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MOVIE REVIEWS : 'Privilege' and 'Tong Tana': Disparate Documentaries : One is a boring work about menopause, while the other is a beautiful but heartbreaking journey to the rain forests of Borneo.

January 09, 1991|KEVIN THOMAS | TIMES STAFF WRITER

This week, the Nuart presents two new films dealing with widely contrasting subjects: "Privilege" (today and Thursday) about menopause, and "Tong Tana: A Journey to the Heart of Borneo," about the endangered rain forests (Saturday through Tuesday).

Had Yvonne Rainer, an experimental filmmaker, set out to make the most boring movie possible on the subject of menopause, she could not have succeeded more completely. Part fiction, part documentary and wholly verbose, the film makes important statements about an ageist, sexist, racist society in which women are perceived as becoming old at an earlier age than men, but never really illuminates those statements.

We instead are presented with a rambling, awkward, monotonous collection of dramatized memories of several women intercut with archival footage composed of doctors (all male) speaking on menopause. All the while, Rainer is playing around with various sound and image reprocessing techniques. What should have been engrossing and provocative quickly becomes self-indulgent and off-putting.

Swedish filmmakers Jan Roed, Fredrik von Krusenstjerna, Bjorn Cederberg and Kristian Petri's "Tong Tana," which means "forest," is by contrast as beautiful as it is heartbreaking.

As the camera takes us farther and farther into the misty, ethereally beautiful, 160-million-year-old rain forest in the interior of Borneo, the film's narrator tells us of an extraordinary 34-year-old Swiss journalist, Bruno Manser, who lives and works there. Four years earlier, Manser left a cave-exploring expedition to join the Penans, the nomadic natives of the forest, and eventually won a price on his head from the Malaysian government for leading a resistance to the ceaseless logging operations that threaten not only the existence of the nomads but also ecological disaster.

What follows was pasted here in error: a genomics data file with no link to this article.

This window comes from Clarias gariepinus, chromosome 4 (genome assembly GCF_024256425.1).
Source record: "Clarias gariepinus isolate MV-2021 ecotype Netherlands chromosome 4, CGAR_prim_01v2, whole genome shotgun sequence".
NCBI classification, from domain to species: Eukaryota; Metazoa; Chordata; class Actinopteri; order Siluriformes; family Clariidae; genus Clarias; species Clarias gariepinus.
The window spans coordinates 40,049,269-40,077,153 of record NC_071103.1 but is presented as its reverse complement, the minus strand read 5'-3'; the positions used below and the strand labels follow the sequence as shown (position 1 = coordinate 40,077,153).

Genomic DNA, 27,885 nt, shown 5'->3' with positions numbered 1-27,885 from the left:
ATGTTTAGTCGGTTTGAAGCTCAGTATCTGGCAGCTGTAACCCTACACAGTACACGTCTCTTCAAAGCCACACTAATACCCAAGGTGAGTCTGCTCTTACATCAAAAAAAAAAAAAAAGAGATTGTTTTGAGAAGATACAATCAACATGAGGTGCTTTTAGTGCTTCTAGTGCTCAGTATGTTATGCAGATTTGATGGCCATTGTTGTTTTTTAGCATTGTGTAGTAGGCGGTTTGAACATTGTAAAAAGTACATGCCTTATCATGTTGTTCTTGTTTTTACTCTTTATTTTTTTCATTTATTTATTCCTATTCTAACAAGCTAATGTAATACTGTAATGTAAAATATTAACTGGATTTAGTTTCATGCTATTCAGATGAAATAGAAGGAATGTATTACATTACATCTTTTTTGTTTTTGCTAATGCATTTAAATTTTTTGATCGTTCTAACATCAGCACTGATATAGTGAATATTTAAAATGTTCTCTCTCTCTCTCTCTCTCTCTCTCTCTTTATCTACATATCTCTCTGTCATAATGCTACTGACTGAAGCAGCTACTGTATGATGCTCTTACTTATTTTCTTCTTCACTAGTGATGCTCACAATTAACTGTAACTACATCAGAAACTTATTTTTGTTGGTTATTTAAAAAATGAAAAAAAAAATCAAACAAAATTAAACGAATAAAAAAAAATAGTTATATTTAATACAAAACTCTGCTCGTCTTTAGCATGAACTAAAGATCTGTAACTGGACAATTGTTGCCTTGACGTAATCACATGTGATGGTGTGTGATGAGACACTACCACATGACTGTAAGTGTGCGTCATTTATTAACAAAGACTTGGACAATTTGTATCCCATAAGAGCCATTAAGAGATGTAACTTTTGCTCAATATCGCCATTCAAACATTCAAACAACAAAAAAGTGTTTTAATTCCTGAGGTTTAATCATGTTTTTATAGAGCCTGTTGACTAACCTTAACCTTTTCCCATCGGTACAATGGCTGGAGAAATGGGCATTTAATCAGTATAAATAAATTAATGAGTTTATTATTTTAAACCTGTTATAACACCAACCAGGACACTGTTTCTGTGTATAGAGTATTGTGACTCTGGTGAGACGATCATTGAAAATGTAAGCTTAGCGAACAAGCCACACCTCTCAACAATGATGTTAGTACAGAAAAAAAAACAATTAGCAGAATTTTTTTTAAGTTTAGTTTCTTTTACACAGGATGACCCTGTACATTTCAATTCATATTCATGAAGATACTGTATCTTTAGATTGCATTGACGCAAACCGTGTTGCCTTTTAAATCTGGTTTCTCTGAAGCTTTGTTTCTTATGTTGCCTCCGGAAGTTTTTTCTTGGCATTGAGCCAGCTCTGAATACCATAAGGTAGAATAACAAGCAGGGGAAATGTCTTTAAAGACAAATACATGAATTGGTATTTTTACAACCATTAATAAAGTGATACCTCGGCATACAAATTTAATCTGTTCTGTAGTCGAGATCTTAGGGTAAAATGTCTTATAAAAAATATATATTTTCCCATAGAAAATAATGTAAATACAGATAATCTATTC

We are taken into a harmonious, Garden of Eden-like existence, much as "Dances With Wolves" takes us into the serene world of the Sioux; unfortunately, they are as endangered as the American Indians of a century ago.

For once, the filmmakers have thoroughly captivated us with the Penans' gentle way of life, an effect enhanced by the use of Harold Budd and Brian Eno's hypnotic 1984 "Against the Sky" as incidental music. They cut to the logging operations, which if not halted will totally destroy the rain forest--and therefore, ironically, the lucrative lumber industry itself--by the mid-'90s.

In jolting contrast to the selfless Manser is Malaysian Borneo's glib minister of the environment, Datuk James Wong, who incredibly also happens to be the owner of his country's biggest logging operation. Fluent in English, Wong resorts to Victorian-style poetry to defend his actions; he is not merely greedy but also ignorant. "It rains far too much in Borneo," he has said. "It stops me from playing golf. The best way to improve your golf is to cut down the rain forest."

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